Is the creation of machinery stations a real alternative?
First, what is the alternative? Continuation as it is? Supporting the alternatives? Continuation as it is seems to be the worst alternative. Setting up a MS would lead to an improvement however as mentioned by some discussants it may undermine the evolution of a private market. To minimize the danger one could foresee the following: MS could be considered as an interim solution. They have to be privatized within a given period of time, say five years. The justification of MS is that they prepare the market for private agents. Farmers learn that machinery rings or machinery contractors or associations or even partnerships can be good for them. In order to maximize these effects MS have to run the business in full transparency. They should have a Supervisory Board with Honorary members of farmers and civil servants. One main task of MS should be that they train young people in the all the wide ranging types of running such an enterprise. It should be clear that the success of the MS largely depends on the management. It might be advisable to send potential would-be leaders of MS and of coops and of associations to foreign countries for some weeks in order to gain experience.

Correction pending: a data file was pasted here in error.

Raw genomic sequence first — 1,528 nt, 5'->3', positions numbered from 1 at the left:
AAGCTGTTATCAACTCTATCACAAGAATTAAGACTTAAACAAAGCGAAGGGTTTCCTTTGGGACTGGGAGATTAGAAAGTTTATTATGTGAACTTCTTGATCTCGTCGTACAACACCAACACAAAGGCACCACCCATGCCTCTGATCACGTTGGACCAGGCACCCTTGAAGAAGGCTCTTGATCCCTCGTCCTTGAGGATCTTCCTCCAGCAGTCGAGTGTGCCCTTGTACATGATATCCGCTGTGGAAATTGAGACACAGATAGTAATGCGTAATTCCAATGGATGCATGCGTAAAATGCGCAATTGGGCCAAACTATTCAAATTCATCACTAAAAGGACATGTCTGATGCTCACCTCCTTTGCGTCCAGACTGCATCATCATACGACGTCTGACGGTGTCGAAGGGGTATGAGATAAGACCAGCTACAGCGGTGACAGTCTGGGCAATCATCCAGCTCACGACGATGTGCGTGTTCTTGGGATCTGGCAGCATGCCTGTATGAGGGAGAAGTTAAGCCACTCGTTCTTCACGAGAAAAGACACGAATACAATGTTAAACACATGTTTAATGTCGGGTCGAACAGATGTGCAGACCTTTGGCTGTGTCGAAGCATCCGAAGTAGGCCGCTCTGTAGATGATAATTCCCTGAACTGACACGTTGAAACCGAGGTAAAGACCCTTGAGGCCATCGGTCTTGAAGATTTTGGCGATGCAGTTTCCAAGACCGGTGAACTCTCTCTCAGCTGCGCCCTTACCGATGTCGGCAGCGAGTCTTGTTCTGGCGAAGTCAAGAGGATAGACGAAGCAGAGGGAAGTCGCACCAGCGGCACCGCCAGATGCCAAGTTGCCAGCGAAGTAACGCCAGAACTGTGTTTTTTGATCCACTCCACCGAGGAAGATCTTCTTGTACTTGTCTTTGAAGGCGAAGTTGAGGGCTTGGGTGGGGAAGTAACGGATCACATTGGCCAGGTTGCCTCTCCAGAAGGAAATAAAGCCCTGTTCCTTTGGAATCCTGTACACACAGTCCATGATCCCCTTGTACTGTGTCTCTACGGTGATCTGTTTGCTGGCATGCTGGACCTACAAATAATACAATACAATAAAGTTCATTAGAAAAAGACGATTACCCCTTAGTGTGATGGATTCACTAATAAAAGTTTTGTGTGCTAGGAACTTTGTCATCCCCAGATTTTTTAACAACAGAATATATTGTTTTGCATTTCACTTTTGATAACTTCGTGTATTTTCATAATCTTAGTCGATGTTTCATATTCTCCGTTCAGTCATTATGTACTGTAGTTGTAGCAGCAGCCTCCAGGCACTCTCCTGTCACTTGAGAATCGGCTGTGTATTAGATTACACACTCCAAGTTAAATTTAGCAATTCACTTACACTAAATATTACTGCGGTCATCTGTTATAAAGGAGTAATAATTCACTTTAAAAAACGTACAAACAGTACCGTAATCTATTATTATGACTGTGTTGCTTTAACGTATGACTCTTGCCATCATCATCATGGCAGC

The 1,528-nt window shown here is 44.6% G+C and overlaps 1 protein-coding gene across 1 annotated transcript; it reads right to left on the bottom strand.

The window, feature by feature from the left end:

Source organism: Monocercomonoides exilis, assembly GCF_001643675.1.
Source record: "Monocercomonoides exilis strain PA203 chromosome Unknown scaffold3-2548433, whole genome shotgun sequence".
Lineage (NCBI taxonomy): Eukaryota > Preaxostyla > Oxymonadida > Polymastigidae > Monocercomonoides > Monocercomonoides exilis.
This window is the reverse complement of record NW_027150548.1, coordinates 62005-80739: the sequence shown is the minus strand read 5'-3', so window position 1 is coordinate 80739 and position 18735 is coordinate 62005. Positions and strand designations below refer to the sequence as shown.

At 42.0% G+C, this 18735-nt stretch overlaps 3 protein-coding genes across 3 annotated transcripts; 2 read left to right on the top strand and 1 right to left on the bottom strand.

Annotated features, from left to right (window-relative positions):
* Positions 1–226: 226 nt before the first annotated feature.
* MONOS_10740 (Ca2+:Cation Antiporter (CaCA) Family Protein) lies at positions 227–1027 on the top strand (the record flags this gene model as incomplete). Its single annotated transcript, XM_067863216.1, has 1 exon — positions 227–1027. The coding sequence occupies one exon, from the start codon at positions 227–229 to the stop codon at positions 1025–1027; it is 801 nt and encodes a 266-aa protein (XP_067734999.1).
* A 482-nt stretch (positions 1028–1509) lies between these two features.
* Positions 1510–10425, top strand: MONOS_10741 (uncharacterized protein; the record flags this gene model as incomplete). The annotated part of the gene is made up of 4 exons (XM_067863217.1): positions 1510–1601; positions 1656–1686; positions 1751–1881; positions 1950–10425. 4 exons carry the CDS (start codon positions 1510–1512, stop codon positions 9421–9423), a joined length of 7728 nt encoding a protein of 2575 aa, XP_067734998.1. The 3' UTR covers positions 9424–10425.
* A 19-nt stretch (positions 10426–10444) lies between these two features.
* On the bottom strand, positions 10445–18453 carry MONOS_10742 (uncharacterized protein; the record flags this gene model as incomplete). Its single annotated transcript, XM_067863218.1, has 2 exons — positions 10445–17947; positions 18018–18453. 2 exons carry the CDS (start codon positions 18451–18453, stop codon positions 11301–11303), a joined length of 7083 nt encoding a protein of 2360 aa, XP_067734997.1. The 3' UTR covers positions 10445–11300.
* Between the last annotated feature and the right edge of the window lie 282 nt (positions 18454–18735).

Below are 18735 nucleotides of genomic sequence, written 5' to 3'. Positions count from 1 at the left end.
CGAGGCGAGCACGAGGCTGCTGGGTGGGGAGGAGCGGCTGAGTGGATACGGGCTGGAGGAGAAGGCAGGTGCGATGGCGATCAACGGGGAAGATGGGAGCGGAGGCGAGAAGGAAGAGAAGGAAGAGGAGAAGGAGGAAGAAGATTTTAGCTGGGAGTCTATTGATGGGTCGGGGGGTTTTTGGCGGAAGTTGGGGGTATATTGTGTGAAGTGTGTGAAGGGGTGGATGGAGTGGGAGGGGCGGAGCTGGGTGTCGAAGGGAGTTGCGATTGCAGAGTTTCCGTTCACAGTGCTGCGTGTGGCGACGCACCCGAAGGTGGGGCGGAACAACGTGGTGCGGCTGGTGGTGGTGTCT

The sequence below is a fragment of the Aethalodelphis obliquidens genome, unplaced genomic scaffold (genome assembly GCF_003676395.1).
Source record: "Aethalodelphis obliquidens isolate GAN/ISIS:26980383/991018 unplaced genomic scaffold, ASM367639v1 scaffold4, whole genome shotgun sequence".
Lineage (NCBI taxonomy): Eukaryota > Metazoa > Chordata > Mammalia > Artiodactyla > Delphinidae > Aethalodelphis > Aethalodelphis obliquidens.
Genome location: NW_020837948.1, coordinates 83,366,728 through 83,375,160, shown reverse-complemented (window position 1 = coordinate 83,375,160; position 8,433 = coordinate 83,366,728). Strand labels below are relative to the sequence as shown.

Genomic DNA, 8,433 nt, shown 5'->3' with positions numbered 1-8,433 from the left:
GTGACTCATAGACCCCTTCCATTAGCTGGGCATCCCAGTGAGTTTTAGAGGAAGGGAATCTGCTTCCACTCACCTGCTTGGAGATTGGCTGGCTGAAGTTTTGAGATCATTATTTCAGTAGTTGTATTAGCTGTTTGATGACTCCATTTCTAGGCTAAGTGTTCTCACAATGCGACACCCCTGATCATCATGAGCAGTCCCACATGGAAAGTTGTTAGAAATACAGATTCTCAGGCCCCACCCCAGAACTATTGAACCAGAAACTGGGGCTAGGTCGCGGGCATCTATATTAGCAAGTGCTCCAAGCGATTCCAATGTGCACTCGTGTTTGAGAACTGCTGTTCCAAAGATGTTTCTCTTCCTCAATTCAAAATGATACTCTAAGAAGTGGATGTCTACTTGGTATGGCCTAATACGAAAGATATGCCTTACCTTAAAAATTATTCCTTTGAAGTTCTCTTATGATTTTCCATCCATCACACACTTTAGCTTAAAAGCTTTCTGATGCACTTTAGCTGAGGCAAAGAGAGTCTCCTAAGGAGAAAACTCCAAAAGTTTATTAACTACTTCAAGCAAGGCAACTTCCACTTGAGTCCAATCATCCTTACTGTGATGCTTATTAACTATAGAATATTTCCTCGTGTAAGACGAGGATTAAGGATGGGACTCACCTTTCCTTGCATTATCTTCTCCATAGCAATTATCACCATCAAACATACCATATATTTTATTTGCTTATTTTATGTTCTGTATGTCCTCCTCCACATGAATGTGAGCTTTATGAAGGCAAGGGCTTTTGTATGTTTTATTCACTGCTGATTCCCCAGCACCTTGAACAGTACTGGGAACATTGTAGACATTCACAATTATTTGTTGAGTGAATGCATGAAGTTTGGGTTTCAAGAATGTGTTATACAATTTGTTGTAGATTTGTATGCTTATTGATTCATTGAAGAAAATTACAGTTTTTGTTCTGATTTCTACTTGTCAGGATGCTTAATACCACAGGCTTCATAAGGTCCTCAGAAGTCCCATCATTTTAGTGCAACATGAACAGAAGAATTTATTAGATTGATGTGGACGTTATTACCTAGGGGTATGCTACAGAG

It is a very interesting discussion. Possibly I can contribute somewhat as I am a grown up farm boy, a ‘skilled agricultural worker with exam’ and an agricultural economist and a general economist. To clarify the issue it might be helpful to look at the experience of other countries, such as Germany. We have small farms in some regions which could be much better of either buying machinery services from machinery contractors, forming a machinery ring with individual ownership of the machines but renting the free capacity to other members of the ring, or even setting up partnerships with joint ownership of the machines. All alternatives had the potential to improve the well-being of many individual farmers. The actual situation shows that many of the farmers suffer from unused capacity of machinery and labor. There is disguised unemployment on many farms and inefficient use of machinery. There are even 30 to 40 percent of full-time farms which make a loss from year to year, indication that they eat up their equity. Hence, these farms would have been better off renting out the land and doing nothing. Of course, there were many extension worker and agricultural economists who tried to convince farmers to join a machinery ring or even to set up a partnership. The breakthrough came only during the last two decades. Note: The use of machineries would have been profitable before! What are the reasons for the delay? Expected profitability is certainly a necessary condition for setting up a private enterprise, but is not a sufficient condition. Uncertainty and risk may be against it. First, machinery contractors were not at sure that offering the service would have been profitable for them. They have to know whether farmers will actually buy and will actually pay on time (this might be a big problem in Georgia). The contractor has to guess how many hours per year he will be able to sell the service. That depends very much of the cropping pattern in the region and the annual weather conditions. Most likely the contractor will not be able to get agreements on forward contracts and if so he can hardly enforce them. Moreover, he needs specific knowledge how to handle the machineries, including repairing them, and acting as a business man who knows business economics and who can deal with farmers personally. One can imagine that there are few people who are competent in all of these fields. First conclusion: Even if more use of machinery in Georgian agriculture could be profitable from a macro-economic point of view machinery contractors may not start a business because of lack of know -how and experience, uncertainty about market demand, uncertainty about payment on time of customers. Second, formation of associations or cooperatives: Whether membership of a coop will pay for the individual farmer largely depends on two aspects: First, how much the individual farmer has to pay at the inception of the coop for the purchase of machinery and for the management of the coop and second, how certain he is about the benefits. The second point bears a significant level of risk. It depends first of all on the rules of the coop and how these are enforced. Moreover, the benefit in individual years can vary significantly depending on the weather and the point of time the individual farmer gets access to the machinery. If famers are not certain that the coop or association will be managed efficiently and in a transparent way, they may not be willing to become member. The trustworthiness of the management is of most importance. Third, the setting up of machinery rings: There are many machinery rings in Germany nowadays, but it took long to convince farmers. Most important is that the ring is diversified in machineries and faces diversified demands of services and above all has a professional management. It is difficult to start on large-scale in a country which has no experience with these schemes. Note: It may be argued that there are many people in Georgia who can build on their experience in former times where they worked with machineries. However, a contractor or a leader of a coop or a machinery ring has to be not only an expert in technical matters, but also in leading a company. He has to know how to extend the market, increase the use of available capacity, calculate the charges, find out the trustworthiness of client, and make sure that clients pay and so on. Second conclusion: It is nearly impossible for a founder of a coop or a machinery ring to guaranty that the undertaking will be profitable. There are many uncertainties. No wonder that even clever business men who even would get access to credit have been reluctant to set up respective activities. It should be noted, that the EU Commission is willing to support financially the setting up of producer associations for the first couple of years. The subsidy allows hiring qualified staff. Some of the supported association survived after the gestation period but not all of them. Is the creation of machinery stations a real alternative? First, what is the alternative? Continuation as it is? Supporting the alternatives? Continuation as it is seems to be the worst alternative. Setting up a MS would lead to an improvement however as mentioned by some discussants it may undermine the evolution of a private market. To minimize the danger one could foresee the following: MS could be considered as an interim solution. They have to be privatized within a given period of time, say five years. The justification of MS is that they prepare the market for private agents. Farmers learn that machinery rings or machinery contractors or associations or even partnerships can be good for them. In order to maximize these effects MS have to run the business in full transparency. They should have a Supervisory Board with Honorary members of farmers and civil servants. One main task of MS should be that they train young people in the all the wide ranging types of running such an enterprise. It should be clear that the success of the MS largely depends on the management. It might be advisable to send potential would-be leaders of MS and of coops and of associations to foreign countries for some weeks in order to gain experience.